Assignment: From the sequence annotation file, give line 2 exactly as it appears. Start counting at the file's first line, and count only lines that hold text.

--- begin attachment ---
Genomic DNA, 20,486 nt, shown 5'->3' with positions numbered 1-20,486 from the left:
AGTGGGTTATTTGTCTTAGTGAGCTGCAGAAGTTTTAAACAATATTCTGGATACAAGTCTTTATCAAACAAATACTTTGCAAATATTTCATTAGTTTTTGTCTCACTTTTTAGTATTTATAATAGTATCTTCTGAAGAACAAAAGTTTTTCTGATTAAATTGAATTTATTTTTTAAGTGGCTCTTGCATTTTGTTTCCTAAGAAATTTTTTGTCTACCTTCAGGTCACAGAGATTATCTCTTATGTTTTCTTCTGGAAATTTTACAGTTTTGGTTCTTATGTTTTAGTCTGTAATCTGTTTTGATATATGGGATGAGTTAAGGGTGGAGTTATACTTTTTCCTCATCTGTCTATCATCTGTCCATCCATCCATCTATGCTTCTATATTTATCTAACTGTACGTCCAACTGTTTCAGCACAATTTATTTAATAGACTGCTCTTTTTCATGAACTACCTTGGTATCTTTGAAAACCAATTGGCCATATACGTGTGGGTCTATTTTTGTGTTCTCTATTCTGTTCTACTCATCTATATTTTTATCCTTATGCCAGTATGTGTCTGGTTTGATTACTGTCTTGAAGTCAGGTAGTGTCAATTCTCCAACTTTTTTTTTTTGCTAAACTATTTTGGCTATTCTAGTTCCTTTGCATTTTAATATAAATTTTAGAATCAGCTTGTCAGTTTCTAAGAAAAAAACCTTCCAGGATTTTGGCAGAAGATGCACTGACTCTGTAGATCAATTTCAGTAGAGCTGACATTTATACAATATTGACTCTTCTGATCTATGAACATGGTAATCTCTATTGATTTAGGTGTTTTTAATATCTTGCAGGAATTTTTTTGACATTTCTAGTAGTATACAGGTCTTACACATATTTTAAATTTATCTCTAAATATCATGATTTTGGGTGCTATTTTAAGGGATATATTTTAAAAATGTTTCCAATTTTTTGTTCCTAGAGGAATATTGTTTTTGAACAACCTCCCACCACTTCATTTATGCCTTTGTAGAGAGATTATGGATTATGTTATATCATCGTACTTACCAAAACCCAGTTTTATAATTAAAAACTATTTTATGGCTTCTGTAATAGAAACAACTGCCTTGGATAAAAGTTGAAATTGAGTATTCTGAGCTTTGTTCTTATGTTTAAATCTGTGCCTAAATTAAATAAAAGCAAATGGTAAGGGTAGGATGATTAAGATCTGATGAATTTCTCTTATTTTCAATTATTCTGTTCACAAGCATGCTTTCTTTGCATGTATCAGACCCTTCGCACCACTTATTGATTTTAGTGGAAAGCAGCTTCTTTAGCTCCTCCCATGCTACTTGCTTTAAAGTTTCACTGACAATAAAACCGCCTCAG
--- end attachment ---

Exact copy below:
AGTGGGTTATTTGTCTTAGTGAGCTGCAGAAGTTTTAAACAATATTCTGGATACAAGTCTTTATCAAACAAATACTTTGCAAATATTTCATTAGTTTTTGTCTCACTTTTTAGTATTTATAATAGTATCTTCTGAAGAACAAAAGTTTTTCTGATTAAATTGAATTTATTTTTTAAGTGGCTCTTGCATTTTGTTTCCTAAGAAATTTTTTGTCTACCTTCAGGTCACAGAGATTATCTCTTATGTTTTCTTCTGGAAATTTTACAGTTTTGGTTCTTATGTTTTAGTCTGTAATCTGTTTTGATATATGGGATGAGTTAAGGGTGGAGTTATACTTTTTCCTCATCTGTCTATCATCTGTCCATCCATCCATCTATGCTTCTATATTTATCTAACTGTACGTCCAACTGTTTCAGCACAATTTATTTAATAGACTGCTCTTTTTCATGAACTACCTTGGTATCTTTGAAAACCAATTGGCCATATACGTGTGGGTCTATTTTTGTGTTCTCTATTCTGTTCTACTCATCTATATTTTTATCCTTATGCCAGTATGTGTCTGGTTTGATTACTGTCTTGAAGTCAGGTAGTGTCAATTCTCCAACTTTTTTTTTTTGCTAAACTATTTTGGCTATTCTAGTTCCTTTGCATTTTAATATAAATTTTAGAATCAGCTTGTCAGTTTCTAAGAAAAAAACCTTCCAGGATTTTGGCAGAAGATGCACTGACTCTGTAGATCAATTTCAGTAGAGCTGACATTTATACAATATTGACTCTTCTGATCTATGAACATGGTAATCTCTATTGATTTAGGTGTTTTTAATATCTTGCAGGAATTTTTTTGACATTTCTAGTAGTATACAGGTCTTACACATATTTTAAATTTATCTCTAAATATCATGATTTTGGGTGCTATTTTAAGGGATATATTTTAAAAATGTTTCCAATTTTTTGTTCCTAGAGGAATATTGTTTTTGAACAACCTCCCACCACTTCATTTATGCCTTTGTAGAGAGATTATGGATTATGTTATATCATCGTACTTACCAAAACCCAGTTTTATAATTAAAAACTATTTTATGGCTTCTGTAATAGAAACAACTGCCTTGGATAAAAGTTGAAATTGAGTATTCTGAGCTTTGTTCTTATGTTTAAATCTGTGCCTAAATTAAATAAAAGCAAATGGTAAGGGTAGGATGATTAAGATCTGATGAATTTCTCTTATTTTCAATTATTCTGTTCACAAGCATGCTTTCTTTGCATGTATCAGACCCTTCGCACCACTTATTGATTTTAGTGGAAAGCAGCTTCTTTAGCTCCTCCCATGCTACTTGCTTTAAAGTTTCACTGACAATAAAACCGCCTCAG